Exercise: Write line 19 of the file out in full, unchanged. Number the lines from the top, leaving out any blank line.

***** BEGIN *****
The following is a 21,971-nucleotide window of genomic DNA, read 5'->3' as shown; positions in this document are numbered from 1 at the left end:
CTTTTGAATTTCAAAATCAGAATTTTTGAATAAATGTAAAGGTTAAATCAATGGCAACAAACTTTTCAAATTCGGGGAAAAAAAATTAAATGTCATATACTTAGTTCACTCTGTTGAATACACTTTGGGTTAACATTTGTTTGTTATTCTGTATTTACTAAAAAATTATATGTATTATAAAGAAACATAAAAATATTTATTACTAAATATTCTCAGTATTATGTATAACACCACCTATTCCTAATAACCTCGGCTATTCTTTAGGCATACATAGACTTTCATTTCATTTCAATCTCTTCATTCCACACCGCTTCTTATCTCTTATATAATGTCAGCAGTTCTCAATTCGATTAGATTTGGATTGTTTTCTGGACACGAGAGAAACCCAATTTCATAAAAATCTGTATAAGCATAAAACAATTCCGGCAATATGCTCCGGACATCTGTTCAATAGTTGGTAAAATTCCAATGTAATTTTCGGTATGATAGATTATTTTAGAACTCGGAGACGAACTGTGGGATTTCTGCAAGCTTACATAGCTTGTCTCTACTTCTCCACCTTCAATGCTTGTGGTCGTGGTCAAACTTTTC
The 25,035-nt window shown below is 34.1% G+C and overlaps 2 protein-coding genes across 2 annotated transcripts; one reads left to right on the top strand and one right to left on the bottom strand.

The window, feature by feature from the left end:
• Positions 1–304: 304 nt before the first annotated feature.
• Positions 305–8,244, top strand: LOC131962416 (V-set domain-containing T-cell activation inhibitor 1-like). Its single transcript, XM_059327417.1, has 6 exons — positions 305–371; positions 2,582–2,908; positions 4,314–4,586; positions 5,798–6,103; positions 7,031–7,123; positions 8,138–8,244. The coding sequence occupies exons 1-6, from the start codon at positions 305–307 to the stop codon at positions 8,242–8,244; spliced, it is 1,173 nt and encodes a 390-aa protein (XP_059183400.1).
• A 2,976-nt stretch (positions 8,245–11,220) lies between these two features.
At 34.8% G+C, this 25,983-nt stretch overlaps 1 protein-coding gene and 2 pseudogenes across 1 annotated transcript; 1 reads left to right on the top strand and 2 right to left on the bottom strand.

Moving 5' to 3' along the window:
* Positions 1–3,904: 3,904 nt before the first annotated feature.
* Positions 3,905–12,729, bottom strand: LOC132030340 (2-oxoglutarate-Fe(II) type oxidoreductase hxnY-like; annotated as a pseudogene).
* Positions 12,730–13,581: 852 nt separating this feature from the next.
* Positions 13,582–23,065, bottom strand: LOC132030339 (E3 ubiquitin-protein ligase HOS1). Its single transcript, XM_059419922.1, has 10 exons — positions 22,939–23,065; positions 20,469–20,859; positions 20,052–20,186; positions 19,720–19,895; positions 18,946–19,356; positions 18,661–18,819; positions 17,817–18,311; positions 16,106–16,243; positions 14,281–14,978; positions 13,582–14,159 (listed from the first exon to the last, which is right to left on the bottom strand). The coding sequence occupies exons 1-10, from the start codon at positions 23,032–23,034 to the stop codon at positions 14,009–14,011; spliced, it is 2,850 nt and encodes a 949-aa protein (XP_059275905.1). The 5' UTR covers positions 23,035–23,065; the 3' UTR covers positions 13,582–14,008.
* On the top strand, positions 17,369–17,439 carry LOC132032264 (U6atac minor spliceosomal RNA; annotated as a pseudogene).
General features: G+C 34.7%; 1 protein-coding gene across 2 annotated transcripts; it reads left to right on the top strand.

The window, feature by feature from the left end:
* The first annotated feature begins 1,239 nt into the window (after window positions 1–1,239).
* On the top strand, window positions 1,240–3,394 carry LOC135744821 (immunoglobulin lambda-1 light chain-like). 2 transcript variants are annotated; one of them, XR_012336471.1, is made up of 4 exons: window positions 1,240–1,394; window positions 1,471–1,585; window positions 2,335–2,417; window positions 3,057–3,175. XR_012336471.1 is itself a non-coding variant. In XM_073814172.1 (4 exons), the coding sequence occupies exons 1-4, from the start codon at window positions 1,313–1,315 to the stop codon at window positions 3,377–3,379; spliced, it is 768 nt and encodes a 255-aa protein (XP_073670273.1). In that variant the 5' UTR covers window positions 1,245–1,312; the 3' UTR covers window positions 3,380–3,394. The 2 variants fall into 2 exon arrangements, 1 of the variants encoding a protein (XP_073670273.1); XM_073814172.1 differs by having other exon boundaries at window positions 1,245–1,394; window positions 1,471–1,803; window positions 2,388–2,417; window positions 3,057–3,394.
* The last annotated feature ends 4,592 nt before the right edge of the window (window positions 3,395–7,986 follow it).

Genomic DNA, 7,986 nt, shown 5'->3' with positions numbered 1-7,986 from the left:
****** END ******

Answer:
* The last annotated feature ends 4,592 nt before the right edge of the window (window positions 3,395–7,986 follow it).